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Cablegate: Appeals Court Reaffirms Canada Must Seek Khadr's

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UNCLAS SECTION 01 OF 02 OTTAWA 000629

SENSITIVE
SIPDIS

E.O. 12958: N/A
TAGS: PREL PHUM PTER CU CA
SUBJECT: APPEALS COURT REAFFIRMS CANADA MUST SEEK KHADR'S
REPATRIATION FROM GUANTANAMO BAY

REF: OTTAWA 313

1. (SBU) Canada's appellate court on August 14 upheld a
lower court ruling requiring the government to seek the
repatriation of Guantanamo detainee and Canadian citizen Omar
Khadr. According to the Prime Minister, the government will
study the decision before deciding on next steps. An appeal
to the Supreme Court remains a strong likelihood. End
Summary.

2. (U) In a 2-1 decision, the Federal Court of Appeals of
Canada upheld a lower court's ruling (reftel) that the
actions of Canadian officials interviewing Canadian citizen
Omar Khadr in captivity at Guantanamo Bay so violated his
rights under the Canadian Charter of Rights and Freedom that
the only effective remedy would be for the government to seek
his repatriation. The justices admitted that the legal
issues in this case were "narrow" and the "facts are highly
unusual." However, they agreed that interviews in 2003 and
2004 at Guantanamo Bay by agents of the Canadian Security
Intelligence Service and the Department of Foreign Affairs
and International Trade -- knowing that U.S. military
officials were using sleep deprivation techniques in their
own interrogations -- indicated that they were "participating
in a process that was illegal under the laws of the United
States and contrary to Canada's international human rights
obligation. For that reason, the Charter was engaged by
their conduct," The Appeals Court also judged that "there is
no factual basis for the Crown's argument that a court order
requiring the Government to request the return of Mr. Khadr
is a serious intrusion into the Crown's responsibility for
the conduct of Canada's foreign affairs," especially since
even the Crown had conceded in oral arguments that making
such request would not damage Canada's relations with the
U.S., nor "pose a threat to Canada's security." The Court
highlighted that, contrary to the Crown's oral argument that
there was "only a remote possibility that the United States
would comply" with such a request, "the fact (is) that the
United States has complied with requests from all other
western countries for the return of their nationals from
detention in the prison at Guantanamo Bay."

3. (U) In a lengthy dissent, Justice Nadon concluded that
the lower court justice had "erred in determining that Canada
had failed to protect Mr. Khadr" and "erred in regard to the
appropriate remedy." He underscored that "Canada did not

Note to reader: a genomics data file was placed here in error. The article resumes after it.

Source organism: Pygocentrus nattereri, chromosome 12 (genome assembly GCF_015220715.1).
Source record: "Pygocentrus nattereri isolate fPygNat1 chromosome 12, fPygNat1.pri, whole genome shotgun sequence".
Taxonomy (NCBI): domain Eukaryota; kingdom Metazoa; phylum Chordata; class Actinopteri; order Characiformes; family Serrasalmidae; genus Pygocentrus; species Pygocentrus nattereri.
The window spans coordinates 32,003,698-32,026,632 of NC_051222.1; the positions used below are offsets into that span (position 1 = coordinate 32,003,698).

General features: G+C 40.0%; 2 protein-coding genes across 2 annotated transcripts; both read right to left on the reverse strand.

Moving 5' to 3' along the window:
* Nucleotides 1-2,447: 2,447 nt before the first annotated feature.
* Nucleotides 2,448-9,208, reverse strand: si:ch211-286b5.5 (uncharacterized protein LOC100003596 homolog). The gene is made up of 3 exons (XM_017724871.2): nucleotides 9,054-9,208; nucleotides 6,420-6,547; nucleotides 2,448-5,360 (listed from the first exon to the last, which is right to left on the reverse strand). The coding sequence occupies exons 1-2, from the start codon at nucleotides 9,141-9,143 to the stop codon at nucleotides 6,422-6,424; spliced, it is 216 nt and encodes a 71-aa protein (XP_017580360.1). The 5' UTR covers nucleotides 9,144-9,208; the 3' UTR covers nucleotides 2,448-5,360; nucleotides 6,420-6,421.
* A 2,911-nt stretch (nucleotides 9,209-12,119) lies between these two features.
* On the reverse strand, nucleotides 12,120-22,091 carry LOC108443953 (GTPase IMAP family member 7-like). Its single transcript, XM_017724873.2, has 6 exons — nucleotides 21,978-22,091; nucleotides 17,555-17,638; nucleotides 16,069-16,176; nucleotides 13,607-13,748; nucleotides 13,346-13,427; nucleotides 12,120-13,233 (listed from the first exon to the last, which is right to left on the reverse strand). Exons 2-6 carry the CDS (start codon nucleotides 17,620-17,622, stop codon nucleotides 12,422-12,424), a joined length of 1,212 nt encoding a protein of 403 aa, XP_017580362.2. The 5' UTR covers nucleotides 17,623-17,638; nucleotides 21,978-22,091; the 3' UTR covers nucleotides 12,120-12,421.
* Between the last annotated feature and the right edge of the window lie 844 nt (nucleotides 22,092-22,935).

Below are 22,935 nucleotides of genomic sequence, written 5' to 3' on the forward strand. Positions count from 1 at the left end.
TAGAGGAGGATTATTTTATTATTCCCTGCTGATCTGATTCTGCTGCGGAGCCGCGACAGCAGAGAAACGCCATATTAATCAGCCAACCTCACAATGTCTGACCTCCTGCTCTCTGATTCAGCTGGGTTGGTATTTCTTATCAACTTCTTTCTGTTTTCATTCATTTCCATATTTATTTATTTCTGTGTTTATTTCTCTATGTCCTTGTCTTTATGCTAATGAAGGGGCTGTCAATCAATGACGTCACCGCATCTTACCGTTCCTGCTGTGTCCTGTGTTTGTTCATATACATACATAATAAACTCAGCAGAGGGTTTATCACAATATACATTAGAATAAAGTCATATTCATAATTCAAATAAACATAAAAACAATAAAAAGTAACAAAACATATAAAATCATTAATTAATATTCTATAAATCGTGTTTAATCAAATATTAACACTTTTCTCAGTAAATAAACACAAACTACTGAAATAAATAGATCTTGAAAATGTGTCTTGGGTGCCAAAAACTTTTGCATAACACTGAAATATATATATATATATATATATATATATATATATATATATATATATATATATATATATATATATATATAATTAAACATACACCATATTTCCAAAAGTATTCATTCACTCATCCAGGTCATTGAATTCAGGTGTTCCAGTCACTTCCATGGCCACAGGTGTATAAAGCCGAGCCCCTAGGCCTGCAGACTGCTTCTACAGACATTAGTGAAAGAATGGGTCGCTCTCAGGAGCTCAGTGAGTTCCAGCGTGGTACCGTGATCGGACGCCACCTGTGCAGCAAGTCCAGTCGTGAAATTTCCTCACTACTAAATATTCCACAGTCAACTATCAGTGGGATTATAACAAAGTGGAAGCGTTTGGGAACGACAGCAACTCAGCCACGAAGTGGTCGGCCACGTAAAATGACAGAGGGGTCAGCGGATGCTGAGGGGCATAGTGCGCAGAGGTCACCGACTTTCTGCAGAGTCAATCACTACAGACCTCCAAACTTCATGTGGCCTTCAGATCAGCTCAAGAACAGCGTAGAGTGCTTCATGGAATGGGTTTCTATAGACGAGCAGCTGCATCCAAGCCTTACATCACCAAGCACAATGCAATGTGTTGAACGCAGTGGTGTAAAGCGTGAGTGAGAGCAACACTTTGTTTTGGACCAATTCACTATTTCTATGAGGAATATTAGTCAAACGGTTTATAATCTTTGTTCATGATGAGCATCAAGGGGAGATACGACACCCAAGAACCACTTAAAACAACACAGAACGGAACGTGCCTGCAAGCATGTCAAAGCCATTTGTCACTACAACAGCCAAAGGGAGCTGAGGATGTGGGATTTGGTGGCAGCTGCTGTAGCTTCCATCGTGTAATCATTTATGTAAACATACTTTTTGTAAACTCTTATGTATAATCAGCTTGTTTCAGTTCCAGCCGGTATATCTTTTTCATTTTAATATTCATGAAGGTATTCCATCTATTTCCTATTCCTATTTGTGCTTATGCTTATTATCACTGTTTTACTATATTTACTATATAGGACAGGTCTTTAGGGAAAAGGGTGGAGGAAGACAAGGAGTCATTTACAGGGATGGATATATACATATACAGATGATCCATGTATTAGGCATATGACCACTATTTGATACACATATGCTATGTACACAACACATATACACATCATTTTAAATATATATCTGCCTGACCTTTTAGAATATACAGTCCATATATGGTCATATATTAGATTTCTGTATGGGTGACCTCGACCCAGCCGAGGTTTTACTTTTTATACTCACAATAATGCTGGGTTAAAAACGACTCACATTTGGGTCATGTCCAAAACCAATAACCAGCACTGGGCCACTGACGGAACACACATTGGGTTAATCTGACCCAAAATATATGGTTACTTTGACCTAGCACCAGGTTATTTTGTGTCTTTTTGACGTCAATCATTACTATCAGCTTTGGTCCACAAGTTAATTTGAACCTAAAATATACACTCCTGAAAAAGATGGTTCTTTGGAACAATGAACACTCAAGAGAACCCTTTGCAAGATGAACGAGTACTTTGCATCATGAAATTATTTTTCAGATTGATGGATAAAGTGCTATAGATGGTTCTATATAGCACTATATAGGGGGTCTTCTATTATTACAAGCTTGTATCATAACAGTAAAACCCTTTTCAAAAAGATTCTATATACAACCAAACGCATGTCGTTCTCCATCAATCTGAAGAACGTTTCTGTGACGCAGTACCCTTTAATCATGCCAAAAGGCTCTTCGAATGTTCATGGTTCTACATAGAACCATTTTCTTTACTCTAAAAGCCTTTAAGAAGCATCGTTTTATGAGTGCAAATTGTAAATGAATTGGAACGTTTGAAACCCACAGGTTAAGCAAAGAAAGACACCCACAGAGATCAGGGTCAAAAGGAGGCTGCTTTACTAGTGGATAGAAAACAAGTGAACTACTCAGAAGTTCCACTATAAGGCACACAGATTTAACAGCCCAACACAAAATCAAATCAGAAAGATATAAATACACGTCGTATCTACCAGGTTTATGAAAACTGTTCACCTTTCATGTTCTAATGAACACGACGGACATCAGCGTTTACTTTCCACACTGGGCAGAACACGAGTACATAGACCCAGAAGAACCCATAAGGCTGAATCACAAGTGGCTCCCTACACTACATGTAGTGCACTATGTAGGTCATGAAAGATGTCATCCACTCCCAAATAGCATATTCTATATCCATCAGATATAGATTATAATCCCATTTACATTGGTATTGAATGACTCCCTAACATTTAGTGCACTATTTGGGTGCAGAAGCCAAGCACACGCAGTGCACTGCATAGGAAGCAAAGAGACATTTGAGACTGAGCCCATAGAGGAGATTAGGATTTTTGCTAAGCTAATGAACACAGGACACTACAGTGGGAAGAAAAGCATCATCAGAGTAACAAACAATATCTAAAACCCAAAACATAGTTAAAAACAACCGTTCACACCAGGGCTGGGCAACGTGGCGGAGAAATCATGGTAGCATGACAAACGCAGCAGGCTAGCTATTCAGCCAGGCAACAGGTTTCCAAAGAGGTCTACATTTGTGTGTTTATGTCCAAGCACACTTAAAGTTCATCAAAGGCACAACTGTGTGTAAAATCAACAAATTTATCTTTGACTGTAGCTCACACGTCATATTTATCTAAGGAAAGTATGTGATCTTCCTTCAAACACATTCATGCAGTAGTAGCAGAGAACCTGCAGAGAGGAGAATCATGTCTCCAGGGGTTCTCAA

participate neither in "(Mr. Khadr's) arrest, transfer or
detention." and that "the steps taken by Canada from 2002 to
2008 are sufficient to satisfy Canada's duty to protect Mr.
Khadr." He commented that the lower court's decision
requiring the government to seek repatriation constitutes a
"direct interference into Canada's conduct of its foreign
affairs," which should "be left to the judgment of those who
have been entrusted by the democratic process to manage these
matters on behalf of the Canadian people."

4. (U) In a press conference in Chelsea, Quebec on August
14, Prime Minister Stephen Harper noted the "split decision"
of the appeals court and added that the Department of Justice
was "examining" it and that the government would wait for
DOJ's "analysis and recommendations." He declined to
speculate whether the government would make an appeal to the
Supreme Court of Canada. Separately, Liberal Party foreign
QSupreme Court of Canada. Separately, Liberal Party foreign
affairs critic Bob Rae told the media that "this is the time"
for the government finally to seek to bring Mr. Khadr back to
Canada.

5. (SBU) In a discussion with CDA on the eve of the
decision, a senior official of the Prime Minister's Office
predicted that the government would appeal to the Supreme
Court if it lost at the appellate level. According to an
official of the Privy Council Office on August 14, the
government was still trying to "digest" the decision, but he
took note our informal request for the government to consult
privately with us before making public any possible request
for repatriation.

6. (SBU) Comment: The vigorous dissent opinion should give
the government some hope that an appeal to the Supreme Court
could be successful, and could -- not incidentally -- also at
least delay action until the next steps become clearer in the
legal procedures against Mr. Khadr by the U.S. military
authorities. Mr. Khadr's family remains deeply unpopular in
Canada, although there is some sympathy for him since he was
only 15 years old at the time of his capture. There would be
virtually no political blowback domestically for the
Conservative Party if the government chooses to pursue an

OTTAWA 00000629 002 OF 002


appeal, making this a strong likelihood.

Visit Canada,s North American partnership community at
http://www.intelink.gov/communities/state/nap /

BREESE

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